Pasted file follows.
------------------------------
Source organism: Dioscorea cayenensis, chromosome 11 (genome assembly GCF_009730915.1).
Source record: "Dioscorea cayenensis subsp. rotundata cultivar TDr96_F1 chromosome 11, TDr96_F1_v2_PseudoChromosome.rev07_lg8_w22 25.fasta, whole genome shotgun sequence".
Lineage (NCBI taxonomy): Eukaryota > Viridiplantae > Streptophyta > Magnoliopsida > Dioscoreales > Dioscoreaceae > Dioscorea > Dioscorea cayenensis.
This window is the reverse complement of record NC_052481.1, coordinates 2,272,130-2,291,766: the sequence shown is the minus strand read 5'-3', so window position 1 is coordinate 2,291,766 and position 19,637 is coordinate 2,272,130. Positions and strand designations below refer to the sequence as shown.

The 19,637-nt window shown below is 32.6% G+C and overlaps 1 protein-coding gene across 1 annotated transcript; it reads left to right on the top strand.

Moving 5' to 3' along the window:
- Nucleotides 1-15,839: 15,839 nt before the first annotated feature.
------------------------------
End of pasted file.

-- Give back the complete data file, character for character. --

Source organism: Dioscorea cayenensis, chromosome 11 (genome assembly GCF_009730915.1).
Source record: "Dioscorea cayenensis subsp. rotundata cultivar TDr96_F1 chromosome 11, TDr96_F1_v2_PseudoChromosome.rev07_lg8_w22 25.fasta, whole genome shotgun sequence".
Lineage (NCBI taxonomy): Eukaryota > Viridiplantae > Streptophyta > Magnoliopsida > Dioscoreales > Dioscoreaceae > Dioscorea > Dioscorea cayenensis.
This window is the reverse complement of record NC_052481.1, coordinates 2,272,130-2,291,766: the sequence shown is the minus strand read 5'-3', so window position 1 is coordinate 2,291,766 and position 19,637 is coordinate 2,272,130. Positions and strand designations below refer to the sequence as shown.

The 19,637-nt window shown below is 32.6% G+C and overlaps 1 protein-coding gene across 1 annotated transcript; it reads left to right on the top strand.

Moving 5' to 3' along the window:
- Nucleotides 1-15,839: 15,839 nt before the first annotated feature.